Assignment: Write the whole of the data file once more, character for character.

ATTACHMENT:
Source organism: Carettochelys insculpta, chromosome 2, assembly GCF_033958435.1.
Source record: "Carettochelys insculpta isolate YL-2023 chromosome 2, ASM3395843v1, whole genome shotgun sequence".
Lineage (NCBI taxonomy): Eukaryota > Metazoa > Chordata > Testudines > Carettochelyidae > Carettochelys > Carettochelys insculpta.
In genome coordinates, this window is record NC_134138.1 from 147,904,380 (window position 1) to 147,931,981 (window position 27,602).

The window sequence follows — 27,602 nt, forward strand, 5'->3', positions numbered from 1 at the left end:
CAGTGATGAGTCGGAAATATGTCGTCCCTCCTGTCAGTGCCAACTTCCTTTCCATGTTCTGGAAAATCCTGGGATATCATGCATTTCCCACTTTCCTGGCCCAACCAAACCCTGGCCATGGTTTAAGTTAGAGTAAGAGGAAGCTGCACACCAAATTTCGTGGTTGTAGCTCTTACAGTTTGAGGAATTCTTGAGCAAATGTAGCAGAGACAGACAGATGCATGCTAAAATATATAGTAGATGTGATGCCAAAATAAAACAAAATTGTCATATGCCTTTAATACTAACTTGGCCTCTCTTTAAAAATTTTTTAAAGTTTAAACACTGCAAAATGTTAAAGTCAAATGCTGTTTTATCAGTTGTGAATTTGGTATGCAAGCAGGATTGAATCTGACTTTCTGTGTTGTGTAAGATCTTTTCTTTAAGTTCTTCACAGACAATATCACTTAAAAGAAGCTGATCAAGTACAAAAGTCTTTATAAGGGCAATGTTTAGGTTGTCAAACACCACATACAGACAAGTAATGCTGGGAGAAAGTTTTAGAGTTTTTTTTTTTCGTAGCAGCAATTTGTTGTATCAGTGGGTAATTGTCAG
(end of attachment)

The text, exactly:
Source organism: Carettochelys insculpta, chromosome 2, assembly GCF_033958435.1.
Source record: "Carettochelys insculpta isolate YL-2023 chromosome 2, ASM3395843v1, whole genome shotgun sequence".
Lineage (NCBI taxonomy): Eukaryota > Metazoa > Chordata > Testudines > Carettochelyidae > Carettochelys > Carettochelys insculpta.
In genome coordinates, this window is record NC_134138.1 from 147,904,380 (window position 1) to 147,931,981 (window position 27,602).

The window sequence follows — 27,602 nt, forward strand, 5'->3', positions numbered from 1 at the left end:
CAGTGATGAGTCGGAAATATGTCGTCCCTCCTGTCAGTGCCAACTTCCTTTCCATGTTCTGGAAAATCCTGGGATATCATGCATTTCCCACTTTCCTGGCCCAACCAAACCCTGGCCATGGTTTAAGTTAGAGTAAGAGGAAGCTGCACACCAAATTTCGTGGTTGTAGCTCTTACAGTTTGAGGAATTCTTGAGCAAATGTAGCAGAGACAGACAGATGCATGCTAAAATATATAGTAGATGTGATGCCAAAATAAAACAAAATTGTCATATGCCTTTAATACTAACTTGGCCTCTCTTTAAAAATTTTTTAAAGTTTAAACACTGCAAAATGTTAAAGTCAAATGCTGTTTTATCAGTTGTGAATTTGGTATGCAAGCAGGATTGAATCTGACTTTCTGTGTTGTGTAAGATCTTTTCTTTAAGTTCTTCACAGACAATATCACTTAAAAGAAGCTGATCAAGTACAAAAGTCTTTATAAGGGCAATGTTTAGGTTGTCAAACACCACATACAGACAAGTAATGCTGGGAGAAAGTTTTAGAGTTTTTTTTTTTCGTAGCAGCAATTTGTTGTATCAGTGGGTAATTGTCAG